Referring to FIG. 8, there is shown in schematic form a typical method of perforating the blank of FIG. 1 in accordance with electric signals. Thus there is shown in the left-hand portion of FIG. 8 a conventional facsimile transmitter comprising a scanning drum 14- which is adapted to be rotated at a suitable speed by a motor 15, and also simultaneously fed longitudinally of its axis, for example by a lead screw 16 and split nut 17. The fac simile subject matter in the form of a sheet or film 18 is wrapped around drum 14. Associated with the drum is a scanning head of any well-known construction comprising a scanning light source 19 and a photoelectric cell 20 for translating the shades of the successive elemental areas of subject 18 into corresponding electric signals. For a detailed disclosure of one form of scanning drum and associated mechanism, reference may be had to US. Patent No. 2,138,784, granted November 29, 1939. These signals are then applied to modulate an audio frequency carrier from the carrier source 21 through the amplifier modulator unit 22. At the receiving station shown in the right-hand portion of FIG. 8, there is provided a metal and electrically-grounded scanning drum 2.: which may be similar to drum 14. Drum 23 is arranged to be driven in rotational and longitudinal synchronisrn with drum 14 by means of a motor 24 and a lead screw 25. The recording blank such as the blank of FIGS. 17 is wrapped around drum 23, and cooperating with this blank is a recording conductive stylus 26 which is supplied with electrical energy from the receiving amplifier 27, preferably, although not necessarily, through a transformer 28 whose secondary winding energizes stylus 26. By reason of the character of the recording blank on the drum 23, these electric signals cause the 10 to be perforated in localized areas corresponding to the original subject matter on the transmitting blank 13 but without perforation of the paper backing 11. When the recording has been completed, the blank is removed from drum 23, and the stenciled film or strip 10 is stripped from its backing 11. This stenciled strip can then be used to duplicate the recording by any well-known duplicating process. Because of the porous nature of the stencil only at the areas where the recording takes place, duplication by ordinary stencil-controlled printing processes can be employed. Since the blank is only perforated at the regions where the recording takes place, its over-all strength is not greatly reduced, and therefore it may be handled with ease.
FIG. 9 shows, in diagrammatic form, a portion of a typical stencil-controlled printing machine comprising the usual drum 29 having the usual blank-clamping member 30 and supporting screen under the stencil. The perforated record blank above described is partially peeled at one end, as shown in FIGS. 4 and 7, and the peeled plastic film at its reinforced end is clamped to the drum 29. The backing member 11 can then be completely peeled away from the plastic film, as indicated in FIG. 9. The reinforcing strip 13 above described, prevents distortion of the plastic film during this peeling process, and also prevents the clamping means 30 from harming the said plastic film during the clamping thereof to the mimeograph drum. While as mentioned hereinabove with the blank of FIGS. 1 to 7, when the plastic layer is perforated by the signals, it results in the production of a corresponding positive copy on the surface of the backing 11. This copy consists of the carbon particles which have been transferred to the surface of backing 11 during the recording process. If desired, this record on the backing 11 can be made into an inked record, as indicated schematically in FIG. 10, by applying a layer of ink 31 to the recorded blank, and by means of a squeegee or similar device 32 the ink 31 can be forced through the recorded perforations in the plastic layer to form a corresponding positive inked record on the backing 11, so that when the plastic layer is stripped therefrom, as shown in FIG. 11, a corresponding permanent inked record appears on the backing 11. This backing 11 may then be used as an offset printing plate for use in any well-known offset printing machine, or hectograph machine.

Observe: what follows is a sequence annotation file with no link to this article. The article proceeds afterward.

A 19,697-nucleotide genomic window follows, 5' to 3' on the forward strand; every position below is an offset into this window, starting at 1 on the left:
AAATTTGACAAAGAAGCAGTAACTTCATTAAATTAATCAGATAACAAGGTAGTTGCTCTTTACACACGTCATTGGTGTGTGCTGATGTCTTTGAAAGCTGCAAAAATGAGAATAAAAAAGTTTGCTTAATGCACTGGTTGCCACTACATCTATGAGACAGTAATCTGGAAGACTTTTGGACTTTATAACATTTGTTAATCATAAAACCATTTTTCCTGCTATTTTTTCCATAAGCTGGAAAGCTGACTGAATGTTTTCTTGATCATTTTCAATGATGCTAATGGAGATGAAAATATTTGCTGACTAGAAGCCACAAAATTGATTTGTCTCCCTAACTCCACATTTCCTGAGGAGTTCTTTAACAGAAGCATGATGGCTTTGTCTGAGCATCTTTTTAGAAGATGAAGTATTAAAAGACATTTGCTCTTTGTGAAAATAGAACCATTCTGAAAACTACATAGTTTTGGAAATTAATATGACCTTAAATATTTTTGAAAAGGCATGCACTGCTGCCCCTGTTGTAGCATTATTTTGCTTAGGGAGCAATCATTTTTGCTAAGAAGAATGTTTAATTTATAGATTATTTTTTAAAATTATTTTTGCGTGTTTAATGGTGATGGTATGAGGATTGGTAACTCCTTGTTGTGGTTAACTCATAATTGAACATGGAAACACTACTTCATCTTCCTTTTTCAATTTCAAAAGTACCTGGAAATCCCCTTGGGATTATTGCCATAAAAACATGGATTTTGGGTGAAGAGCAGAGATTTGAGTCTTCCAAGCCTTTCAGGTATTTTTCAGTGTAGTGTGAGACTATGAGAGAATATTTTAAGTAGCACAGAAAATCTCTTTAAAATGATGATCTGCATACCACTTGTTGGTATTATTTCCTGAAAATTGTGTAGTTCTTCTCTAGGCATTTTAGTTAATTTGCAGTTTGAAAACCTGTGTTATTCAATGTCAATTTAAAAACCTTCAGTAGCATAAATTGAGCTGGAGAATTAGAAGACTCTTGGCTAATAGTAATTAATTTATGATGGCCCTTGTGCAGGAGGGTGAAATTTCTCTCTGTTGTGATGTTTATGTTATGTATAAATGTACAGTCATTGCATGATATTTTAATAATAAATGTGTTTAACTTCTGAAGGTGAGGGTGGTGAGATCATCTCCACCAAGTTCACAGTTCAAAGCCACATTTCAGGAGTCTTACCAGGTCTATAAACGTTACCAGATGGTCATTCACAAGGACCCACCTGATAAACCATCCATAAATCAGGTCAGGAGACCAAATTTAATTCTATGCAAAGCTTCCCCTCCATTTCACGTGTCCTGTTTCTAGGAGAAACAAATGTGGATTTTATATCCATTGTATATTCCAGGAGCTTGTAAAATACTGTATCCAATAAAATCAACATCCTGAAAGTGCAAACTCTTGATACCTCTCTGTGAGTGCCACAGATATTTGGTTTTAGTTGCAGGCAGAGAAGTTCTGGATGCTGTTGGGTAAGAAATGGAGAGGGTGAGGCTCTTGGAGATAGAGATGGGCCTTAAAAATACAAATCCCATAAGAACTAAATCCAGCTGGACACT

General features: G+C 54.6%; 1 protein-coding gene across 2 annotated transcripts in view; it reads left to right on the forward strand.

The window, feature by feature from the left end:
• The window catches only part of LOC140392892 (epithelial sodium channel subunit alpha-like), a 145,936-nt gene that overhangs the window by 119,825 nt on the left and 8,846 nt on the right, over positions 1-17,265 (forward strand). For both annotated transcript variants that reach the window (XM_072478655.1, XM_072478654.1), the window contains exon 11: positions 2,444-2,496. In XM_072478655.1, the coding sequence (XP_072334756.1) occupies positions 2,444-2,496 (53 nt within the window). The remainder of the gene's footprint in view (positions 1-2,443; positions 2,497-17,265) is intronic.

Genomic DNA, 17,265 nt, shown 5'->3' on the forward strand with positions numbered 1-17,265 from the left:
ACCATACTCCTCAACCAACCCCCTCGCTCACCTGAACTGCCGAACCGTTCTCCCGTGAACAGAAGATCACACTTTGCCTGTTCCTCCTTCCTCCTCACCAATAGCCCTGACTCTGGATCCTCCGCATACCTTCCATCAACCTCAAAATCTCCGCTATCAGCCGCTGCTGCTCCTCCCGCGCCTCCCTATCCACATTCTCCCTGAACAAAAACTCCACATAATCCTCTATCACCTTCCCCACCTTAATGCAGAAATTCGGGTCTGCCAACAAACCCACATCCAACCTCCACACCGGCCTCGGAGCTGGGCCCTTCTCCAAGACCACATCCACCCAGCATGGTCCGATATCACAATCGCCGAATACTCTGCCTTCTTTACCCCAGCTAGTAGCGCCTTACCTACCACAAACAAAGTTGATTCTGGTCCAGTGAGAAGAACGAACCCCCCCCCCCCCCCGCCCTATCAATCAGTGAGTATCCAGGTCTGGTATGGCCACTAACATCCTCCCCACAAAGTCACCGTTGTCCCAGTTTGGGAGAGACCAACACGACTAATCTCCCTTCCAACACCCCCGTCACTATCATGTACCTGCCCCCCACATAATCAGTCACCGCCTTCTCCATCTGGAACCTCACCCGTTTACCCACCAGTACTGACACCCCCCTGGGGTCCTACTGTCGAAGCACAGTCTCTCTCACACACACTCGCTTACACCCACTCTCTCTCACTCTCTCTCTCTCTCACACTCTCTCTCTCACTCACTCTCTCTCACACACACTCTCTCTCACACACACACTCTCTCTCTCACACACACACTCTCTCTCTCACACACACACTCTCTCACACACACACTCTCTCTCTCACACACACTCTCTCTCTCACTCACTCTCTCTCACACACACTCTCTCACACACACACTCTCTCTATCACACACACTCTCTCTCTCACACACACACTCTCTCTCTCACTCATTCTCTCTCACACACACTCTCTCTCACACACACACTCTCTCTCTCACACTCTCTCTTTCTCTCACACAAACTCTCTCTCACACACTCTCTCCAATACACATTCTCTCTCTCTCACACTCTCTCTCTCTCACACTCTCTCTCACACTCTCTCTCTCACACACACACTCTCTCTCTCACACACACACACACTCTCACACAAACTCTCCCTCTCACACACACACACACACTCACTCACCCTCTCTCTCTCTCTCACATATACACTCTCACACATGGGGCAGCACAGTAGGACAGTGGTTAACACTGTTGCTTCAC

I have found that by treating the surface of the backing member 11 so as to render it hydrophilic while rendering it Water insoluble and by incorporating the said waxes in the plastic film, the carbon record which is deposited on the backing member during the electrorecording operation is of sufficient intensity so that the backing member with the carbon record can be used directly as an offset printing form without the necessity of squeegeeing ink through the perforations of the stenciled film. In other words, the stenciled film can be stripped from the backing and used as a stencil and the backing with the carbon record can also be used as a separate offset printing form, as indicated in FIG. 13.
While the invention is not limited to any particular thickness for the plastic film and its masking coating, since the blank must respond to conventional facsimile signals, and since these signals are for practical purposes of limited voltage range, it is important that the masking coating 12 be of the minimum thickness consonant with its masking qualities for the darkened plastic film 10. I have found the best results to be obtained when the combined thickness of the plastic film 1% with its masking coating 12, or the combined thickness of the films 10a, 10b, with the masking coating 12, does not exceed approximately 0.006 inch, and preferably should be between 0.001 inch and 0.003 inch. Preferably also,